And that’s certainly true at the Bloustein School, which is interdisciplinary, multidisciplinary, people from a variety of backgrounds and perspectives all come together in this collective project called planning. Which, you know, in the generic sense means, thinking about where you want to go and how you want to get there. And the definition or the job of the planner, has definitely evolved considerably over the, what, 100 years or so that that has been a recognized activity. You know, back in the day, planning was municipal engineering. It was building sanitary systems, and water supply systems, and responding to the devastation of the tenement life in the old industrial city. Where people were piled on top of each other, without sanitation, without water without air and light. And people looked around and said, you know, we can do better.

And the doing better was the origin of the idea of planning. And it kind of went on from there. My favorite quote on the question comes from one of my favorite philosophers, John Dewey, who talked about…

Stuart Shapiro
Who you just wrote a book about.

Bob Lake
Right. Who I just wrote a book about who occupies a lot of my waking hours. Who talked about moving from the idea of the Planned City to the idea of the Planning City. By which he meant, the Planned City is the idea that somebody has in their head, and then tries to implement on the ground. And the Planning City is a continuous process of looking around, evaluating what we do, what we’re doing, and how we’re living, and how we’re arranging our lives and thinking about how to improve it.

And instead of the Planned City being imposed on people, the Planning City is a city that engages people in a continuous process of figuring out how they want to live together. And in the simplest terms, or maybe the most complex terms that’s my definition of planning.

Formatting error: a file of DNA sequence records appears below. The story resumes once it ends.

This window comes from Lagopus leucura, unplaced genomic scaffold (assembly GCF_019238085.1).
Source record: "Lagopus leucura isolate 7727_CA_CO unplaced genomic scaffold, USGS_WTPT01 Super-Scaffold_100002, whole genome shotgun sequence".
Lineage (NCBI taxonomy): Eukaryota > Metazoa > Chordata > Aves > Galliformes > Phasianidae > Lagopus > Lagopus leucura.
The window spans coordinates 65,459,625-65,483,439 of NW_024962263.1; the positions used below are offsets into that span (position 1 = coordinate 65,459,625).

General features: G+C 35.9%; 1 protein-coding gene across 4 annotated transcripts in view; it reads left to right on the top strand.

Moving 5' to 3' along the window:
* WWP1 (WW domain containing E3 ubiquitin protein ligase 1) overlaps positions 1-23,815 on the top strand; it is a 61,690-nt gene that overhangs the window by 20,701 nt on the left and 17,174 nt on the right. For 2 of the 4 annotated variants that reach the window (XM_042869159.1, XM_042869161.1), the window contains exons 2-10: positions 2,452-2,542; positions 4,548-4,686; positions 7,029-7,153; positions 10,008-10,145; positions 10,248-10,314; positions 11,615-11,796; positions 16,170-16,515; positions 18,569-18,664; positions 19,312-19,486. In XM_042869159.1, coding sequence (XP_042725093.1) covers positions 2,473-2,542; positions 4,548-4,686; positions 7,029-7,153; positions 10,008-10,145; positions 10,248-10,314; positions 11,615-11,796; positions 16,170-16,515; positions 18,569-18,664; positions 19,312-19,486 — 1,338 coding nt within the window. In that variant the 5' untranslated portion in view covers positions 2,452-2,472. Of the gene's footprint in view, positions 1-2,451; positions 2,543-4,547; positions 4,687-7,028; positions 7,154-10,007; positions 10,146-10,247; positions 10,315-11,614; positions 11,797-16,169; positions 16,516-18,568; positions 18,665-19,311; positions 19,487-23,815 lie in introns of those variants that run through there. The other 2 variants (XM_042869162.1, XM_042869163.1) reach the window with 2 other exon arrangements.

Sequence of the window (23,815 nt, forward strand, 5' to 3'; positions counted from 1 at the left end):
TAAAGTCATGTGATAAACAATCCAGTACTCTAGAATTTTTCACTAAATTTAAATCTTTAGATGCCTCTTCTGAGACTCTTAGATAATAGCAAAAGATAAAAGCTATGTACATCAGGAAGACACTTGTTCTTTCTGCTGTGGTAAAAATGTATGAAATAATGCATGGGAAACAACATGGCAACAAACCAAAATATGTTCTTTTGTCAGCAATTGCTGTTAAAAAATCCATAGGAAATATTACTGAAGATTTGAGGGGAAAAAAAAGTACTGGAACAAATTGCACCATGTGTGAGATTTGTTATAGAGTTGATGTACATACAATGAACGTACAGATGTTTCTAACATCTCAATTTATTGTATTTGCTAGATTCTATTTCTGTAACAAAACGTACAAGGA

Stuart Shapiro
So you mentioned sort of engaging the community there. And that being a part of the Planning City. Let’s go off in that direction now. And let’s talk about community engagement. You know, in some senses, community engagement right now is at record levels. I mean, you look at school board meetings, my wife is a school board vice president here in our town, and you know, people turning out in droves for them. You talk about other kinds of public meetings, and you talk about even public spaces, and dialogues, you see a lot of it, but at the same time, it’s not really I think, sort of what planners think of is the kind of community engagement that moves us forward. And I’m wondering what your perspective is on that?

Bob Lake
Sure. So you know, there’s good news and bad news. The good news is that people are engaged. And the bad news is that people are engaged, right. And the real challenge is how to organize and channel and educate that engagement so that it can move the world in positive directions. And engagement is a real problem when the world is as it seems to be today, is polarized, is divided into us and them, is focused on differences and distinctions rather than similarities and common needs. And so, you know, throughout history, the idea of participation of political engagement of democracy has been a very double-edged kind of thing.

You know, the founding fathers, writing the Constitution, were very, as you well know being a policy analyst, were very skeptical about democracy, even as they built democracy into the very foundations of the Constitution. You know, we have an electoral college, because the founders didn’t think that the population was sufficiently capable of electing a president and we needed a special group of electors to make that decision. Now, up until it was changed through amendments, the Constitution did not allow for the popular election of the Senate, until that was changed. And in many, many other ways, while the original idea behind establishing this republic was about popular governance and democracy, there were all sorts of ways that were hedged around and, and limited to prevent what, you know, in the Federalist Papers, there’s lots of discussion about the dangers of factions.

Stuart Shapiro
Right. The role of 10.

Bob Lake